From the Field
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MCAA Delivers Compelling Message of Community

NEWS & NOTES: From our April issue... Pound for pound, no industry group packs more star power into its annual convention than the Mechanical Contractors Association of America. In early March, we traveled to Phoenix to be dazzled by the group's latest show. It did not disappoint. 

"Wait, where am I again?” 

Anyone who attended the Mechanical Contractors Association of America’s annual convention this March at the posh J.W. Marriott Desert Ridge Resort & Spa could certainly be forgiven if they momentarily forgot that they were at a trade show for the HVACR industry. 

After all, the dazzling array of keynote speakers and entertainers included NBA Hall-of-Famer Magic Johnson, Chicago Cubs GM Theo Epstein, Irish Tenor Ronan Tynan, author Molly Bloom (from the movie Molly’s Game) and the band Imagine Dragons (pictured above). Every time one turned around at the 2,400-person event, it seemed like another celebrity and/or thought leader was dispensing inspirational advice, not just about being more successful at business, but also about, well, being a better human being. 

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“It’s all within our annual budget for this event, but we definitely want to give our members more... to make it more memorable and meaningful for them,” explained MCAA CEO John Gentille. Prior to joining MCAA, Gentille noted that he had spent 20 years at the Associated General Contractors of America (AGC), which has a membership 10 times the size of MCAA. “But our annual conventions at AGC were not like this,” he said with a smile. 

Indeed, as someone who also has attended much larger shows—AHR Expo, Greenbuild, the AIA Convention, and even the massive World of Concrete—I can say that, pound for pound, MCAA’s four-day, mechani-palooza is easily our industry’s most star-studded and compelling event. 

  • For our interview with new MCAA President Brian Helm, click here.

Toward that end, the broad theme of this year’s conference was simply “Imagine”, which gave the speakers license to think big, even as it echoed the name of the musical headliner. And more often than not, attendees and accompanying spouses and even children were encouraged to think beyond themselves, to appreciate their family, friends, mentors, colleagues, rivals and employees.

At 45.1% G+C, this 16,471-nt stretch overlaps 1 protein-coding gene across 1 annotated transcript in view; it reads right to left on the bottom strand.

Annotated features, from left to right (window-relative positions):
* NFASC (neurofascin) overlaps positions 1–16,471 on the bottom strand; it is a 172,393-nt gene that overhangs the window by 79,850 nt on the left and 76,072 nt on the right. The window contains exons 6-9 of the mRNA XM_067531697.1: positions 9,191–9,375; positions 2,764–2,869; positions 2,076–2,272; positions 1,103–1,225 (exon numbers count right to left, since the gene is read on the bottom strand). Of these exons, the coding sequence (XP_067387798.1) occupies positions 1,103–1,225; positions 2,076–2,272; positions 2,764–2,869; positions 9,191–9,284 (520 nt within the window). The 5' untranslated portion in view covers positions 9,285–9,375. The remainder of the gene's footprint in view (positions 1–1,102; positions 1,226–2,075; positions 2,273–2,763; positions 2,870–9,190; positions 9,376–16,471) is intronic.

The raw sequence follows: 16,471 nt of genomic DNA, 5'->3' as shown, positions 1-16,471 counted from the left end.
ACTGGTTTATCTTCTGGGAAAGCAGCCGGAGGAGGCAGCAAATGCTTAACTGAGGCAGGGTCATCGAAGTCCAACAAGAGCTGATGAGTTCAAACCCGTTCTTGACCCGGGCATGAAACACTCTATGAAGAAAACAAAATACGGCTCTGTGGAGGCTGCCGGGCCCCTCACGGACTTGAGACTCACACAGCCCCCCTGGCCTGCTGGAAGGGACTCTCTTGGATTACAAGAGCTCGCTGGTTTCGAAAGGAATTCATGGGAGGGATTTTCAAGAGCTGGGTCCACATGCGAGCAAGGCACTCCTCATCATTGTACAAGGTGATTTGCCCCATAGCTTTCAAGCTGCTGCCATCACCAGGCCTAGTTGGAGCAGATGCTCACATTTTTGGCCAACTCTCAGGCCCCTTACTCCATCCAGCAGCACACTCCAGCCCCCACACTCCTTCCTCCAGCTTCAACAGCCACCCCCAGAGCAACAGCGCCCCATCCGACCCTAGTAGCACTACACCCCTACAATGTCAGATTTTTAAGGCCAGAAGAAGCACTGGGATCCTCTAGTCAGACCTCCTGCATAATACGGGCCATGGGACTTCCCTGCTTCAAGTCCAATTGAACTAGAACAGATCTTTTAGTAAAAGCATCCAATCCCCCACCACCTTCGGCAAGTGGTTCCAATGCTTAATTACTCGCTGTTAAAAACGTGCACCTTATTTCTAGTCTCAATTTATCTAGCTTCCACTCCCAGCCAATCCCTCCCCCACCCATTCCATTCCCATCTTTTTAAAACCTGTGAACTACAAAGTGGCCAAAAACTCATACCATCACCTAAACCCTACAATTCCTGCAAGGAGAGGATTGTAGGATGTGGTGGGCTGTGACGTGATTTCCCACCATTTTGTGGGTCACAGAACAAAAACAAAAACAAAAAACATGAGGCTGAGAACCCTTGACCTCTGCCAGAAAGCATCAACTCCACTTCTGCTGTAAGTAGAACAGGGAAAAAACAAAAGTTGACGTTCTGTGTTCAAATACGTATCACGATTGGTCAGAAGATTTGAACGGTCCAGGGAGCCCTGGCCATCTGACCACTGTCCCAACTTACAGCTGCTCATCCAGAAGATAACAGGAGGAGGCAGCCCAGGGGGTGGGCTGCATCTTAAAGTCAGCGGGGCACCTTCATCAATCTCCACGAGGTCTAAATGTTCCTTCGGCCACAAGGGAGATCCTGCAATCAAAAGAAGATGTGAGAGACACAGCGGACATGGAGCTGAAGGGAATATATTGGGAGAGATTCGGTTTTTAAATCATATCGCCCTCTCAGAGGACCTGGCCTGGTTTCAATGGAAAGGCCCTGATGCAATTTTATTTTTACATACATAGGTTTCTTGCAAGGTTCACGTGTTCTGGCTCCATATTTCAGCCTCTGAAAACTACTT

A Greater Good 

As the opening keynote, Johnson, the ex-basketball star turned team owner, emphasized resilience and the power of positive thinking. He said that his cheerful demeanor as a player, and even now as a business owner, has masked his constant drive to make himself better, as well as those around him, both in business and in life. 

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That competitive drive fueled tenor Tynan, too. The singer best known for his stirring performances of the National Anthem at Yankee Stadium during the 2001 World Series – just weeks after 9/11 – told his own compelling life story of hardship and redemption. Faith and family miraculously had buoyed him after a car accident in his early 20s had caused him to lose both legs below the knee. Nevertheless, he persevered to become a champion Paralympian, a medical doctor, and then later, almost by surprise, a world class tenor. In Phoenix, he ended his talk with a jaw-dropping rendition of Leonard Cohen’s Hallelujah

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Indeed, the ethos of service—and not just to customers—also fueled other presentations throughout the week. Chicago Cubs President Theo Epstein took a break from spring training games nearby to visit #MCAA19 and be interviewed onstage by outgoing MCAA President Michael Brandt. The youthful but legendary executive who incredibly had managed to help slay BOTH of Major League Baseball’s most famous championship curses— which had separately plagued both the Boston Red Sox and the Cubs for nearly a century—surprised many when he told the audience who his own hero is. 

“It’s my twin brother, Paul, a social worker who still lives in Boston,” said Epstein. In fact, Paul is so well-known among the homeless and those seeking asylum in the U.S. that “refugees will show up at Logan Airport with a piece of paper that just has my brother’s phone number on it.” 

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Together, the pair in 2005 started the Foundation to Be Named Later, a charitable nonprofit “dedicated to improving lives through education, leadership and the healthy development of youth and families.” At the conclusion of their interview, Brandt announced that, in appreciation, MCAA would donate $25,000 to the Foundation. 

Not Impossible